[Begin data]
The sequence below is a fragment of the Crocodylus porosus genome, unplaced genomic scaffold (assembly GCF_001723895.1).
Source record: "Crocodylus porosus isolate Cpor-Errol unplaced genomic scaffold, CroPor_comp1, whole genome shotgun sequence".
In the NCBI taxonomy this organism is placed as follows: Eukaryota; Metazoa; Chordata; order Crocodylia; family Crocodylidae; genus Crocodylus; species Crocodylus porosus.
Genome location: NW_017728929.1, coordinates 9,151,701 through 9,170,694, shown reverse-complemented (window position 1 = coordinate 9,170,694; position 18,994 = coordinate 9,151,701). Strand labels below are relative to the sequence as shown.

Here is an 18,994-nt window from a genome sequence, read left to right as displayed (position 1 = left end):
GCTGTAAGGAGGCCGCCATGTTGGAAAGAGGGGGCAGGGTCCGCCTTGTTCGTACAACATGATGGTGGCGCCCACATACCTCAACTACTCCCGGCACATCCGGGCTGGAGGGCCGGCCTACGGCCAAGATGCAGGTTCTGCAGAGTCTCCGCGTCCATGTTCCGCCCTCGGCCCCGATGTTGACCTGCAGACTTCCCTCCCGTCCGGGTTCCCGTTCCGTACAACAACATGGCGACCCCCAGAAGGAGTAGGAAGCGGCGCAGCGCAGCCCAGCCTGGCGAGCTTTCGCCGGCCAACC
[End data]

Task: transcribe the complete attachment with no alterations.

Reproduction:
The sequence below is a fragment of the Crocodylus porosus genome, unplaced genomic scaffold (assembly GCF_001723895.1).
Source record: "Crocodylus porosus isolate Cpor-Errol unplaced genomic scaffold, CroPor_comp1, whole genome shotgun sequence".
In the NCBI taxonomy this organism is placed as follows: Eukaryota; Metazoa; Chordata; order Crocodylia; family Crocodylidae; genus Crocodylus; species Crocodylus porosus.
Genome location: NW_017728929.1, coordinates 9,151,701 through 9,170,694, shown reverse-complemented (window position 1 = coordinate 9,170,694; position 18,994 = coordinate 9,151,701). Strand labels below are relative to the sequence as shown.

Here is an 18,994-nt window from a genome sequence, read left to right as displayed (position 1 = left end):
GCTGTAAGGAGGCCGCCATGTTGGAAAGAGGGGGCAGGGTCCGCCTTGTTCGTACAACATGATGGTGGCGCCCACATACCTCAACTACTCCCGGCACATCCGGGCTGGAGGGCCGGCCTACGGCCAAGATGCAGGTTCTGCAGAGTCTCCGCGTCCATGTTCCGCCCTCGGCCCCGATGTTGACCTGCAGACTTCCCTCCCGTCCGGGTTCCCGTTCCGTACAACAACATGGCGACCCCCAGAAGGAGTAGGAAGCGGCGCAGCGCAGCCCAGCCTGGCGAGCTTTCGCCGGCCAACC